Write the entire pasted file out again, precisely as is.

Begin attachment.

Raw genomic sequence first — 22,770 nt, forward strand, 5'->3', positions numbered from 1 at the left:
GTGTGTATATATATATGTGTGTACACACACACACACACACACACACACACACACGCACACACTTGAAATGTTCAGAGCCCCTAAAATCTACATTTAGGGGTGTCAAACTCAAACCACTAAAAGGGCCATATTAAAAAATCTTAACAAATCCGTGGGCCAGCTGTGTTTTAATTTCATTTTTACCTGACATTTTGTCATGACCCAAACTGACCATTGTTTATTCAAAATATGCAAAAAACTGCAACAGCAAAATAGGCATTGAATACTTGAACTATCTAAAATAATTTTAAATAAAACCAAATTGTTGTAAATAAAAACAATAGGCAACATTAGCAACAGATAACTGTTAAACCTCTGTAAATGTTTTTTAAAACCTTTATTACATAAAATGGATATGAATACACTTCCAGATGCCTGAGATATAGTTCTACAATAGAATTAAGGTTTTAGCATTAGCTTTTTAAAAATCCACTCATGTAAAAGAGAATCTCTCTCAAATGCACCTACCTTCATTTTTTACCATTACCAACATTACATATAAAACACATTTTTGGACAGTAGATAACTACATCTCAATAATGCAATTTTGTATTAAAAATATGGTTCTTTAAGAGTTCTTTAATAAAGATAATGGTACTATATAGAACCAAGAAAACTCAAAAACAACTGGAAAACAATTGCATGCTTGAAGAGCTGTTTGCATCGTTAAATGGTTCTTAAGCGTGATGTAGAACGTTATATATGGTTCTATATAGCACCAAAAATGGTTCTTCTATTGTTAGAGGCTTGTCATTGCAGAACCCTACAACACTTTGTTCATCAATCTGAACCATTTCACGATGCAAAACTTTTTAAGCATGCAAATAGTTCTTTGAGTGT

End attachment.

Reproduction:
Raw genomic sequence first — 22,770 nt, forward strand, 5'->3', positions numbered from 1 at the left:
GTGTGTATATATATATGTGTGTACACACACACACACACACACACACACACACACGCACACACTTGAAATGTTCAGAGCCCCTAAAATCTACATTTAGGGGTGTCAAACTCAAACCACTAAAAGGGCCATATTAAAAAATCTTAACAAATCCGTGGGCCAGCTGTGTTTTAATTTCATTTTTACCTGACATTTTGTCATGACCCAAACTGACCATTGTTTATTCAAAATATGCAAAAAACTGCAACAGCAAAATAGGCATTGAATACTTGAACTATCTAAAATAATTTTAAATAAAACCAAATTGTTGTAAATAAAAACAATAGGCAACATTAGCAACAGATAACTGTTAAACCTCTGTAAATGTTTTTTAAAACCTTTATTACATAAAATGGATATGAATACACTTCCAGATGCCTGAGATATAGTTCTACAATAGAATTAAGGTTTTAGCATTAGCTTTTTAAAAATCCACTCATGTAAAAGAGAATCTCTCTCAAATGCACCTACCTTCATTTTTTACCATTACCAACATTACATATAAAACACATTTTTGGACAGTAGATAACTACATCTCAATAATGCAATTTTGTATTAAAAATATGGTTCTTTAAGAGTTCTTTAATAAAGATAATGGTACTATATAGAACCAAGAAAACTCAAAAACAACTGGAAAACAATTGCATGCTTGAAGAGCTGTTTGCATCGTTAAATGGTTCTTAAGCGTGATGTAGAACGTTATATATGGTTCTATATAGCACCAAAAATGGTTCTTCTATTGTTAGAGGCTTGTCATTGCAGAACCCTACAACACTTTGTTCATCAATCTGAACCATTTCACGATGCAAAACTTTTTAAGCATGCAAATAGTTCTTTGAGTGT